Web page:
Essays on Fiscal Policy and Sovereign Debt Management
Lee, Za Yeon, Economics - Graduate School of Arts and Sciences, University of Virginia
Leeper, Eric, AS-Economics, University of Virginia
Young, Eric, AS-Economics, University of Virginia
Korinek, Anton, AS-Economics, University of Virginia
An increasing number of countries have adopted fiscal rules in the last 30 years, but little is known why they have any incentives to do so. In Chapter 1, I analyze the role of a fiscal rule, especially a budget rule, on the likelihood of debt repudiation and the welfare of households. Following the Eaton-Gersovitz sovereign default model, I enrich fiscal features in the model by adding a budget rule. The budget rule ensures that spending cannot increase unless tax revenue increases. If more revenue is generated by issuing debt, taxes do not increase much, reducing government spending. The implicit cost of the rule on government spending lowers the government's incentive to borrow, reducing default risks. A budget rule can improve households' welfare if it addresses inefficiencies from the misaligned incentives of the government when the government does not behave in the best interest of the households.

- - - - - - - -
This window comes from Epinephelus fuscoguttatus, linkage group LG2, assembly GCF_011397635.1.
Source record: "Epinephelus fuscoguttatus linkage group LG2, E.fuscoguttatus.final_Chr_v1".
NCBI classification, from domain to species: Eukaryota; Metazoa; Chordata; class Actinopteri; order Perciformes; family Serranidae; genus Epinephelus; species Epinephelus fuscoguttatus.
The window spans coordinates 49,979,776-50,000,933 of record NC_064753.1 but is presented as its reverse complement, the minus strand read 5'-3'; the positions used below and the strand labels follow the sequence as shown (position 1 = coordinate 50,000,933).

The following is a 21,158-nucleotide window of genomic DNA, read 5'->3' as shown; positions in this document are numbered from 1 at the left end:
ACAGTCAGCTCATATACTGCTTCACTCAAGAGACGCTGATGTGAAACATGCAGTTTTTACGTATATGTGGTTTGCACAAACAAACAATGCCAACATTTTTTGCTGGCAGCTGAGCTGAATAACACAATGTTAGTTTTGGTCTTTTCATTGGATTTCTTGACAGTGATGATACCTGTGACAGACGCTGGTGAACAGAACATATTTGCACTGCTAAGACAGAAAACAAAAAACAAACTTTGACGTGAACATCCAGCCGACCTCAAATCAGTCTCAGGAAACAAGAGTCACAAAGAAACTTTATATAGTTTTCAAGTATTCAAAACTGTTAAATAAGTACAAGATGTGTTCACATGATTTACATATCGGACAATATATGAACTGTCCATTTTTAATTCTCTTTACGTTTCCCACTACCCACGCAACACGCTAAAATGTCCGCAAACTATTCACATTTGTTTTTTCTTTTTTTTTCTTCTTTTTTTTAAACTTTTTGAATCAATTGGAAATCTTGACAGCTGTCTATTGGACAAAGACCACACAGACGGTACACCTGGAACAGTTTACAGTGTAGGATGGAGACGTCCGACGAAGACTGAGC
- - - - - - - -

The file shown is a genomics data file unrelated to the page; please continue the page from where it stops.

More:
In the second chapter, in joint with Bryn Battersby and Joao Jalles, we empirically examine the effectiveness of announced government fiscal measures in the context of the COVID-19 pandemic. We build a panel data of fiscal announcements by types, such as above-the-line, below-the-line, and contingent liabilities. Using this newly constructed data set, we show how various types of fiscal announcements dynamically affect the distinctive proxies of economic activities in different income groups. We also evaluate how the effects change depending on the country’s initial conditions. Fiscal announcements influence country spreads, while the results vary by the types of fiscal measures in different income groups. Our findings suggest why it might be critical to evaluate the effect of a fiscal announcement by type rather than the aggregated announcement effect.
PHD (Doctor of Philosophy)
Sovereign Debt Management, Fiscal policy
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